(PhD, Theological Institute at University of Murcia –Spain- & Pontificia Università Antonianum -Italy-) 
Title of the thesis
Ritual Identity and Affinity in Religious and Lay Contexts. Design and Implementation of a Measuring Instrument
Identidad y Afinidad Rituales en Contextos Religioso y Laico. Diseño y Aplicación de un Instrumento de Medida
The goal of this study is to delve into ritual, religious, and secular phenomenology. It concentrates specifically on the relationship between pagan, cultural, celebratory, and traditional rituals and any other form of representation of a social sentiment focused on identifying, enjoying, or replacing a feeling (e.g. transcendence), as well as how these rituals overlap, replace, nourish, or make use of religious rituals, bi-directionally.
The study uses diverse methods (systematic literature review, semi-structured interviews, generic framework, and case studies) to explore the degree of ritual identity. To that end, the systematic review analyses all the existing literature, in categorised form, obtaining a significant and complete body of study with 251 publications. The characteristics, categories, functions, structures, and indexing of the rituals are extracted from the literature to design a semi-structured interview. This interview is applied to 51 subjects and produces 10 significant aspects that define rituals: #1- Transcendence and affinity with the ritual moment; #2- Overlap between ritual, introspection, expression, and feeling; #3- Unclear definition of terms; #4- Lack of knowledge of rituals; #5- Need for expression; #6- Mainstreaming; #7- Polysemy; #8- Music; #9- Irrevocability; and #10- Evocation.
Subsequently, this list is completed by summarising the main aspects from the systematic literature review, obtaining 17 common elements of ritual identity: 1- Transcendence, 2- Feeling, 3- Meaning, 4- Transformation, 5- Contextualisation, 6- Polysemy, 7- Music, 8- Need, 9- Representation of reality, 10- Ceremony, 11- Stages, 12- Formality, 13- Script, 14- Impact, 15- Invariability, 16- Periodicity, and 17- Symbolism. These elements constitute the basis for building a measurement tool of ritual affinity through weighing each element’s relevance and presence, in order to obtain a degree of total affinity.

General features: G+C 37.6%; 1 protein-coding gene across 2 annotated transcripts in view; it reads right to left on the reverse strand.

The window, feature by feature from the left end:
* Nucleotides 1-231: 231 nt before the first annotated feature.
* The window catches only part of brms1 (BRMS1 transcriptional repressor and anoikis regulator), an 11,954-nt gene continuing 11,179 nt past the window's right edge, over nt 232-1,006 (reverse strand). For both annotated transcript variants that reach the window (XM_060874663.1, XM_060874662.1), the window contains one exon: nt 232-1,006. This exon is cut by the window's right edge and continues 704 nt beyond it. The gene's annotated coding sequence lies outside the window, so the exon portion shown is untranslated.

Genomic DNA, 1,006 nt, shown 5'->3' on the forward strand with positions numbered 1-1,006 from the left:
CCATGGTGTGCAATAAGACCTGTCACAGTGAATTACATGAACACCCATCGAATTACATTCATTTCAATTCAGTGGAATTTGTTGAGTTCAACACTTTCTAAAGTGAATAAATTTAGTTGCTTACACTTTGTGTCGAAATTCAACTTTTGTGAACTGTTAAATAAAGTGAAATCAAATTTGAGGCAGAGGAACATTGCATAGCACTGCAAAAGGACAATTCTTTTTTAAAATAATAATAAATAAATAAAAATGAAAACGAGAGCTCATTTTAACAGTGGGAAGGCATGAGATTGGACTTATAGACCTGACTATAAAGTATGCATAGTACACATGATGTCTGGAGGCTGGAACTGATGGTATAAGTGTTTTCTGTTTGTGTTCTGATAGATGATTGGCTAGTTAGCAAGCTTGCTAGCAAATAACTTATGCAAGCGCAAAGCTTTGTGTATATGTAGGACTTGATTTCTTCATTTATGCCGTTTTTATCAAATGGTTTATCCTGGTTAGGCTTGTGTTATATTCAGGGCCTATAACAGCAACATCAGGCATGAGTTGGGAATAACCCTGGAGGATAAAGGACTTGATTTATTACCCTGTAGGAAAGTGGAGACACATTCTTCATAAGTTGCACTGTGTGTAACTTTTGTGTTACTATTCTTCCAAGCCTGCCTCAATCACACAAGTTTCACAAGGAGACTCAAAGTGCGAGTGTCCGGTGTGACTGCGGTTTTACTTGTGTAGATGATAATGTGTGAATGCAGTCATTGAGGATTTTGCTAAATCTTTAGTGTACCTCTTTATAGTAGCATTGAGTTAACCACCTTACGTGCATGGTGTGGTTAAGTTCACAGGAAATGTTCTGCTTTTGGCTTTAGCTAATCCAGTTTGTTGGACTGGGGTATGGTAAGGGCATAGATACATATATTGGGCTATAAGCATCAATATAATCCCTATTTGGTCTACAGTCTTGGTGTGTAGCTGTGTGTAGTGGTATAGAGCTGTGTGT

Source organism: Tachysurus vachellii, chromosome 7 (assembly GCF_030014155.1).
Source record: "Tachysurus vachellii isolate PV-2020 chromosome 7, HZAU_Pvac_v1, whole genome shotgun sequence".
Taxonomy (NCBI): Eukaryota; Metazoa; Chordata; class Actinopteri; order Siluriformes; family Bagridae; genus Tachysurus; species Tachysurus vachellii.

This instrument is then applied to 34 case studies mixing categories and contexts, achieving a sample diversity that is representative enough to compile a more precise analysis, linked to conclusions. The core findings reinforce the initial hypothesis, determining that rituals follow a similar pattern of structure and preparation according to a predetermined set of common elements, whether linked to religious or secular settings. It is likewise concluded that the functions of rituals are comparable among settings. Similarly, we show that a parameterised measurement instrument can be designed that allows an analysis of the degree of ritual affinity of an event or celebration, homogenously, creating a comparative study of rituals. Lastly, we conclude that, as a complement to the structure, function, design, and implementation of the ritual, the personalised aspect (individual or group) within a specific context significantly defines ritual affinity.
Universidad de Murcia, Spain